An Advisory Board consisting of Hackney Empire senior staff, Forest staff and governors, industry professionals and senior leaders from East London maintained schools will evaluate and further develop the partnership. The Board will aim to establish a network of reciprocal professional development for teachers and professionals, done in the knowledge that creative industries are the fastest growing part of the UK’s economy.
The best links – even between very different partners – feel like a natural fit that has come at the right time. And this one does…and has! It plays to the strengths and values of both partners and will have genuine impact on the lives of many young people in an area of East London that has established itself as the city’s contemporary arts hub, whilst remaining an area of significant deprivation, and which is right at the heart of Forest’s catchment area.
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(Artistic Director, Hackney Empire)
In 2003, I was an 18-year-old from Tottenham in North London who had made some bad decisions. I had a huge amount of baggage and felt very isolated. Then, I was fortunate enough to end up at Hackney Empire in a community of people who gave up their time to support me when I needed it most - and that’s something that you can’t put a monetary value on.
Skip forward to 2012 when I was living in Hong Kong; I got a call from Hackney Empire. They asked me to come onboard and help redevelop their offering for young people. That year we developed an incredibly impactful, meaningful programme open to fifty young people to put them on a different platform, a different trajectory, able to reframe how they saw themselves and realise their potential. In the seven years since then we’ve grown the programme to reach just under five thousand people, running forty-eight weeks of the year and at no cost to the young person or their school. It’s incredible, and it’s unique.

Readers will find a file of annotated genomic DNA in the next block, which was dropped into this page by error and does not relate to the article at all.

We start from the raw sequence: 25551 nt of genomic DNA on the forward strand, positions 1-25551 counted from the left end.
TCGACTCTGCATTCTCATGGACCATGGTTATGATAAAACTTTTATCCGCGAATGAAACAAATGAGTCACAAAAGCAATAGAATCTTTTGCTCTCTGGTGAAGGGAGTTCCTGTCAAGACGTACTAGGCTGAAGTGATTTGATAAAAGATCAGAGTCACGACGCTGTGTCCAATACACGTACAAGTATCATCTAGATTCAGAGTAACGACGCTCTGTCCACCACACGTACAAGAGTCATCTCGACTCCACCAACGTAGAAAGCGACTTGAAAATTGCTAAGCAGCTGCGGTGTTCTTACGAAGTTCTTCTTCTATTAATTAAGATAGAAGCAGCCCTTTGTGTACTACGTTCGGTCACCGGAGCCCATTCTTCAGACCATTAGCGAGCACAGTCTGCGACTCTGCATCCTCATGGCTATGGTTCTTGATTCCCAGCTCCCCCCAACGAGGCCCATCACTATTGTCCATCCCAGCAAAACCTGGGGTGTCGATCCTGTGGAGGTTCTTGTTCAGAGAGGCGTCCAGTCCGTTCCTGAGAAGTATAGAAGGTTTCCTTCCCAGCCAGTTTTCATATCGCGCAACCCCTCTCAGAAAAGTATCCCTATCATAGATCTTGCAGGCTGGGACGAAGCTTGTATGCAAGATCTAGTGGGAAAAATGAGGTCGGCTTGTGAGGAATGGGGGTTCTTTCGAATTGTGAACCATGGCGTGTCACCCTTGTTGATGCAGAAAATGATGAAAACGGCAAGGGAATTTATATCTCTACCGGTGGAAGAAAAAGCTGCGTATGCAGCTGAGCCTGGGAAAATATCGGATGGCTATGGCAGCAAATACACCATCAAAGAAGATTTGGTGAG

Now Forest School is part of that – directly enabling a programme of events which had previously run on a wing and a prayer. The partnership gives us the gift of sustainability, forward planning, and the ability to be ambitious. The five thousand young people we reach don’t go to any other arts and culture institutions – you’re lucky if they go to school. It’s our obligation to catch as many of those young people as possible and offer them the opportunities that their peers so often miss out on.
(founding member, Hackney Empire Youth Forum)
Hackney Empire has been nothing less than inspirational. I first got involved in the Creative Futures programme in 2011. I made friends quickly and joined the Youth Forum. I remember running out of Spanish every Tuesday to catch the first bus into Hackney so that I could be on time, not only to see friends, but because we were always very productive and it actually felt like we had a voice and were working towards something each week. We became a very close family.
Creative Futures gave me the confidence and ability to study at university and to graduate. It was exactly the stepping stone I needed to focus on my professional future as well as on my development as a musician. I have learned skills, from artist liaison to marketing. Now I work full time at Hackney Empire as the admin and projects assistant.
Participants of Alter Ego 2019, a Creative Futures project presented by Hackney Empire in collaboration with Hackney Council and Discover Young Hackney.